Generally, evidence seized during an unlawful search, such as when a warrant lacks probable cause or fails to identify the particular items to be seized, will be suppressed, as will "fruit of the poisonous tree, " Wong Sun v. United States. 371 U.S. 471, 484-85 (1963); however, under the "good faith exception" established in United States v. Leon, the exclusionary rule does not apply to evidence obtained by officers acting in reasonable reliance on a search warrant issued by a detached and neutral magistrate but ultimately found to be invalid. 468 U.S. 897, 920 (1984). This is proper because, in these circumstances, suppression would not deter unlawful police conduct. Id. As the Fourth Circuit has explained, the Leon court identified four situations in which it would not be reasonable for an officer to rely on an invalid search warrant:

(1) the magistrate was misled by information in an affidavit that the officer knew was false or would have known was false except for the officer's reckless disregard of the truth;
(2) the magistrate wholly abandoned his detached and neutral judicial role;
(3) the warrant was based on an affidavit that was so lacking in indicia of probable cause as to render official belief in its existence entirely unreasonable; and
(4) the warrant was so facially deficient, by failing to particularize the place to be searched or the things to be seized, that the executing officers cannot reasonably presume it to be valid.

United States v. Hyppolite, 65 F.3d 1151, 1156 (4th Cir. 1995).

         A criminal defendant seeking to avail himself of the exclusionary rule "is generally not entitled to challenge the veracity of a facially valid search warrant affidavit." United States v. Allen, 631 F.3d 164, 171 (4th Cir. 2011). The narrow exception to this rule, articulated in Franks, provides that a defendant who makes "a substantial preliminary showing that a false statement knowingly and intentionally, or with reckless disregard for the truth, was included by the affiant in the warrant affidavit" is entitled to an evidentiary hearing concerning the veracity of statements in the affidavit. 438 U.S. at 155-56. This is sometimes called Franks* intentionality prong. In addition, Franks includes a materiality prong which requires that a defendant must also show that the false information is "necessary" to the probable cause determination. Id. at 171-72. As the Supreme Court emphasized, "To mandate an evidentiary hearing, the challenger's attack must be more than conclusory and must be supported by more than a mere desire to cross-examine. There must be allegations of deliberate falsehood or of reckless disregard for the truth, and those allegations must be accompanied by an offer of proof." Id. at 171.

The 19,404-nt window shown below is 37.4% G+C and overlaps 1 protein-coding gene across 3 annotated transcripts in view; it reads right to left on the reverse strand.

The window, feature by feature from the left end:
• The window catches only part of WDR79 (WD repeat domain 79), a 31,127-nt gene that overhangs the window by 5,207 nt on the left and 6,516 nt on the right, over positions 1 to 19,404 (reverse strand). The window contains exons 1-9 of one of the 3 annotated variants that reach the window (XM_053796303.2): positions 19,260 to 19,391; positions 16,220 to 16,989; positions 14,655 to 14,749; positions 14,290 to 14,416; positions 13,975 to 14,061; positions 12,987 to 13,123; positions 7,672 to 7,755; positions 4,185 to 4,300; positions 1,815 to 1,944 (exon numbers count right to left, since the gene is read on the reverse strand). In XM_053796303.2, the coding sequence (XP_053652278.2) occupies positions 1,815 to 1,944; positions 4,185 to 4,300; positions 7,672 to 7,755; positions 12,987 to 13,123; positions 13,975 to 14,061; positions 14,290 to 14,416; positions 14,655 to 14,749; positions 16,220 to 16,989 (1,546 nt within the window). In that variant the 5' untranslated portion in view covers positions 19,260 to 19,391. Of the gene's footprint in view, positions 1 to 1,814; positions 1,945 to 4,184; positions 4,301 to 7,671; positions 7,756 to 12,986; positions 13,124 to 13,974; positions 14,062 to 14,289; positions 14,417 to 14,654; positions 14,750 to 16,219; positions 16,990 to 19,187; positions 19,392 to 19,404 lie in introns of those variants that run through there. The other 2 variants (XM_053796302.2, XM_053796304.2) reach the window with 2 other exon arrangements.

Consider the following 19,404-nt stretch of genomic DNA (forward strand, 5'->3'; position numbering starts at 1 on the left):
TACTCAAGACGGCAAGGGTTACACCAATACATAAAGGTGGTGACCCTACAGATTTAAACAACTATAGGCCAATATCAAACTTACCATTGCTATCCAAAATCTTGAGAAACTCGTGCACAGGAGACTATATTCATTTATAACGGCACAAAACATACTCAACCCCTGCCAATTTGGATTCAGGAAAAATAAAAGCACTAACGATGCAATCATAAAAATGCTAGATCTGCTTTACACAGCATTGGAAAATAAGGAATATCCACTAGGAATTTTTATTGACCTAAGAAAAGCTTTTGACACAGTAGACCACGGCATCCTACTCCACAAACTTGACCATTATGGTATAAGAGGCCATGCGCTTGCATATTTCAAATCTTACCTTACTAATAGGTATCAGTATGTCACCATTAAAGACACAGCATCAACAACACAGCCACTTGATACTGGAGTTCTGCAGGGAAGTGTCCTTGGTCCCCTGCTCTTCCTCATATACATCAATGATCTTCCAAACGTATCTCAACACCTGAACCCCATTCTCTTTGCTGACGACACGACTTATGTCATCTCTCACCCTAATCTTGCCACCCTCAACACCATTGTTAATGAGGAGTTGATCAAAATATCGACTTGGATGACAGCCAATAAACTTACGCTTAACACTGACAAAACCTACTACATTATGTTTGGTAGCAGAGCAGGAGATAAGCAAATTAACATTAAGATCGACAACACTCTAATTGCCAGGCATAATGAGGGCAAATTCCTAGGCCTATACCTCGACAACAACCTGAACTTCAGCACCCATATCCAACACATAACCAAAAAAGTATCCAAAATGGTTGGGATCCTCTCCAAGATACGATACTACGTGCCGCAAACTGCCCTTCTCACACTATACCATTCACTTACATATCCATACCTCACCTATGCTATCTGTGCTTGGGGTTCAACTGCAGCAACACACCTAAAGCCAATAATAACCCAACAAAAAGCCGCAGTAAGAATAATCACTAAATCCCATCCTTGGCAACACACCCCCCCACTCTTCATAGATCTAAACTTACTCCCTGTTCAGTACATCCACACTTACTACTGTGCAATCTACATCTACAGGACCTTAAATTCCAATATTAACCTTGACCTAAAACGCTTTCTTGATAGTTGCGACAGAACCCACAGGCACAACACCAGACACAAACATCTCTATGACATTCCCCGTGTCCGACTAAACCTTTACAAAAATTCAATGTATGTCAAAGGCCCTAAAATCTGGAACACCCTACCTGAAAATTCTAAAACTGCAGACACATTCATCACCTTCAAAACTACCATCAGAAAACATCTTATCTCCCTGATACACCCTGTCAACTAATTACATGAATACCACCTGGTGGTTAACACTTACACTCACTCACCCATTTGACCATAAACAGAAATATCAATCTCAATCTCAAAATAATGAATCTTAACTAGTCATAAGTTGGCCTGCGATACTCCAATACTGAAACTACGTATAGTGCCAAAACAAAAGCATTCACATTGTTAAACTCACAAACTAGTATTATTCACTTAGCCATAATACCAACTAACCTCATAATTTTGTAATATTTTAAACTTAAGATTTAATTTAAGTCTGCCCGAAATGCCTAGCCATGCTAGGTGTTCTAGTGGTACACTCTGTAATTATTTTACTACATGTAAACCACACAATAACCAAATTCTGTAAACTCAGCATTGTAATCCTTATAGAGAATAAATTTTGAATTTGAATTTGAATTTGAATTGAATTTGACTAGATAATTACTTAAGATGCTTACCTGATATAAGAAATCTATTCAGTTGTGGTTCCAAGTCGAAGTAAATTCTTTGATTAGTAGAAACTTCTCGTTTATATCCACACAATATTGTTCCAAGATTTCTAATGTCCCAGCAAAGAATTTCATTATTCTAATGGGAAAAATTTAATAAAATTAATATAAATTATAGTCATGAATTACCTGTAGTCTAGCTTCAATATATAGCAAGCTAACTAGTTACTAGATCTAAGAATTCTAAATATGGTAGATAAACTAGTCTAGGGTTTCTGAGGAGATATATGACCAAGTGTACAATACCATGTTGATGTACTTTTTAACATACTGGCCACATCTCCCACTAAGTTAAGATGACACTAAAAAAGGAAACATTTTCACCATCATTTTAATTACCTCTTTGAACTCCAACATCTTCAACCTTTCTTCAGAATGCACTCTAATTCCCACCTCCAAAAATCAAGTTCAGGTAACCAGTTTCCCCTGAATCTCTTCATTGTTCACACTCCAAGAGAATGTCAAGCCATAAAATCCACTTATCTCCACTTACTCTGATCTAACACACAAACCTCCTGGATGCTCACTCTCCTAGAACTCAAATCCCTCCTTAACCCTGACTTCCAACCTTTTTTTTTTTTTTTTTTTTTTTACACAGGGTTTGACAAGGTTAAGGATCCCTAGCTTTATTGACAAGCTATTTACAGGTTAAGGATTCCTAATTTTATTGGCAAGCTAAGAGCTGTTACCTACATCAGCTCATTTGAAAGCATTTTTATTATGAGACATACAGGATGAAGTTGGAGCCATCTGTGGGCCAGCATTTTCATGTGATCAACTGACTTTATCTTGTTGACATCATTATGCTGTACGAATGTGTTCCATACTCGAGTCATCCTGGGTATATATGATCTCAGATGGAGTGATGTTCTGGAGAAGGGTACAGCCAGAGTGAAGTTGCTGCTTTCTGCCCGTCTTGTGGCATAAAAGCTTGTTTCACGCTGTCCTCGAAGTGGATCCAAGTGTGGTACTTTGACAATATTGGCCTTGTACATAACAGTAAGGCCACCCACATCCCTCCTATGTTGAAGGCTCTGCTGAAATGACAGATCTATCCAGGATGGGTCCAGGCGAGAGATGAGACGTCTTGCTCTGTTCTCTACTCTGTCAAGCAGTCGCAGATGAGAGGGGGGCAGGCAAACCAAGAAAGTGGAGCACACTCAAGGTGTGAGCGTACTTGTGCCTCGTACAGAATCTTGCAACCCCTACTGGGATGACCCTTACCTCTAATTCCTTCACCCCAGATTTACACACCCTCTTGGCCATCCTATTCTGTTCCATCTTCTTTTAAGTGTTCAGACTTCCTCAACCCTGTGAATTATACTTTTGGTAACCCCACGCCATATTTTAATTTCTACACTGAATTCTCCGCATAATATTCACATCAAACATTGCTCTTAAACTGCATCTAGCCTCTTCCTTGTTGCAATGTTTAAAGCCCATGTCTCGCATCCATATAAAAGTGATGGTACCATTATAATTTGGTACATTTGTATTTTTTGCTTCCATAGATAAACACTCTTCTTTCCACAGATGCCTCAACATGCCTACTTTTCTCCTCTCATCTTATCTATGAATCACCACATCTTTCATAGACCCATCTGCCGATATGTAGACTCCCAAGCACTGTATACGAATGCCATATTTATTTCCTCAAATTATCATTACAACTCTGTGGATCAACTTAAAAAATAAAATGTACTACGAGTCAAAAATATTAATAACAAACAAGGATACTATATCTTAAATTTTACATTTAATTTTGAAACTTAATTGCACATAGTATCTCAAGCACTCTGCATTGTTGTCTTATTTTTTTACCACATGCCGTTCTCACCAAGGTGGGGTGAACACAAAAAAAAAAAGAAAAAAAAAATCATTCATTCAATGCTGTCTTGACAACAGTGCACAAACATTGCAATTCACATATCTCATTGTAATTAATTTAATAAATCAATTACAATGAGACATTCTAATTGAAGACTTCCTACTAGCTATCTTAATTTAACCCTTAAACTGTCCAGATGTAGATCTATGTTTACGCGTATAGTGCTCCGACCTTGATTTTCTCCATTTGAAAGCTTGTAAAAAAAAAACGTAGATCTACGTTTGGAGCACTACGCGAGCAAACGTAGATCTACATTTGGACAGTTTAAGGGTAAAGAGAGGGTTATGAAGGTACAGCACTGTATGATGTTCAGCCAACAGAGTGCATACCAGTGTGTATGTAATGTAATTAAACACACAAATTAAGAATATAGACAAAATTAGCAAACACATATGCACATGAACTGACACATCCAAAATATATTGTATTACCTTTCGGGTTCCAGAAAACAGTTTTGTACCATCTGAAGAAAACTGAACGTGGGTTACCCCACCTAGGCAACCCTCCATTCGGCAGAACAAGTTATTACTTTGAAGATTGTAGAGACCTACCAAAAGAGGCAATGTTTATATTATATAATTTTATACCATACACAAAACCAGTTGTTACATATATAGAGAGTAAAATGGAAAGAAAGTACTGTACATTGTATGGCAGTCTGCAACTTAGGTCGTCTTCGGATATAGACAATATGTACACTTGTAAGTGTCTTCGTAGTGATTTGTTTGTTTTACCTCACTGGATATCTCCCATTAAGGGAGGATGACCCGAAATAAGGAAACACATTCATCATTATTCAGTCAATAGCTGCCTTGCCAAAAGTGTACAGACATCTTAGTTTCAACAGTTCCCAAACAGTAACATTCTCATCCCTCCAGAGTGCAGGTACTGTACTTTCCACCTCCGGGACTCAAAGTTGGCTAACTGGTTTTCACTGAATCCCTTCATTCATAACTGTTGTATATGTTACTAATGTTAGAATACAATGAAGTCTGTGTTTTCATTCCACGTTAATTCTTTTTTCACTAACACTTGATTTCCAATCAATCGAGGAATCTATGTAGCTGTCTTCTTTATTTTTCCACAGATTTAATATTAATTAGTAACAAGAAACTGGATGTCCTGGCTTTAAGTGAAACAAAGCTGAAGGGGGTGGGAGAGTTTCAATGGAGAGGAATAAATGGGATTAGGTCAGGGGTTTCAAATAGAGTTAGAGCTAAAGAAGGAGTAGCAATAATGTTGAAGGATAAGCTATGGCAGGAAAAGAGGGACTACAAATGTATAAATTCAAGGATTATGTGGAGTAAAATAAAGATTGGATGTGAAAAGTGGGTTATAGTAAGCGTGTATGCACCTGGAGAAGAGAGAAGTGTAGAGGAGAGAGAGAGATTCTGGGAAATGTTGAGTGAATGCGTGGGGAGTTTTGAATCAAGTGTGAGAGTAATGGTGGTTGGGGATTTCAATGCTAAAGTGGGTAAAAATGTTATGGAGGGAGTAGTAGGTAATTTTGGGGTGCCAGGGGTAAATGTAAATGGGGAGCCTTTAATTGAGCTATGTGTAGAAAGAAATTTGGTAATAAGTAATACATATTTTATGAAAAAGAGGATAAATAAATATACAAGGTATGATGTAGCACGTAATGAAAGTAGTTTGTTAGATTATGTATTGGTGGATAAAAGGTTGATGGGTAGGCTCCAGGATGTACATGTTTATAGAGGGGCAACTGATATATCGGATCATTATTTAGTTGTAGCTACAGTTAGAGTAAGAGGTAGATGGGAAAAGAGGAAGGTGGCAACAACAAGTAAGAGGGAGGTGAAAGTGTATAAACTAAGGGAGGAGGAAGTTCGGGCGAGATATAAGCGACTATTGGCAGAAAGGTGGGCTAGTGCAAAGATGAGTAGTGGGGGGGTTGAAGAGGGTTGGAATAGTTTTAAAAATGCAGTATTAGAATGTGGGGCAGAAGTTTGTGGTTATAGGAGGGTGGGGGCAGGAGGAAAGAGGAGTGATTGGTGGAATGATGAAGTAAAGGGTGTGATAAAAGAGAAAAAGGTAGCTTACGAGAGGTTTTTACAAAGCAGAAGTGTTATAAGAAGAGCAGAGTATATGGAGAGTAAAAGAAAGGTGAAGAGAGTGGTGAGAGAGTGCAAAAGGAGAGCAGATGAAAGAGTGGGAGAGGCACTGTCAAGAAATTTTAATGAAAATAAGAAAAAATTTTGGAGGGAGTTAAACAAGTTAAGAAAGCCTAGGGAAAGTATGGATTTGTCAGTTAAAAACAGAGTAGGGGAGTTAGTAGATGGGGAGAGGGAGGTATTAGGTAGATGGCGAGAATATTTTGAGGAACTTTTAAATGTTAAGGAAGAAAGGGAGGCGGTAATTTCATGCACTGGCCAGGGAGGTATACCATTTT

The two-pronged Franks test also applies to cases "when an agent omits relevant facts from the affidavit." United States v. Lull. 824 F.3d 109, 114 (4th Cir. 2016) (emphasis in original). In the context of an omission, the defendant must show that the "affiants omit[ted] material facts with the intent to make, or in reckless disregard of whether they thereby made, the affidavit misleading." United States v. Colkley, 899 F.2d 297, 300 (4th Cir. 1990) (citation and internal quotation marks omitted). "A showing that the officer acted negligently, or that the omission was merely an innocent mistake, is insufficient to warrant suppression." Lull, 824 F.3d at 115. Thus, "the defendant's burden in showing intent is greater in the case of an omission because '[a]n affiant cannot be expected to include in an affidavit every piece of information gathered in the course of an investigation." Id. (quoting Coltey, 899 F.2d at 300). "One way of establishing reckless disregard is by proffering 'evidence that a police officer failed to inform the judicial officer of facts [he] knew would negate probable cause." Id. at 117 (citing Miller v. Prince George's County. 475 F.3d 621, 627 (4th Cir. 2007)). "[T]he significance-or insignificance-of a particular omission to the determination of probable cause may inform [the court's] conclusion regarding the agent's intent." Id. The materiality standard for omissions mirrors that for misinformation: the defendant must show that the omission is "necessary to the [neutral and disinterested magistrate's] finding of probable cause." United States v. Wharton. 840 F.3d 163, 168 (4th Cir. 2016) (citing Franks. 438 U.S. at 156) (alteration in original). Even if information is relevant, it is not material unless 'its inclusion in the affidavit would defeat probable cause.'" Id. at 168-69 (citing Colkley, 899 F.2d at 301).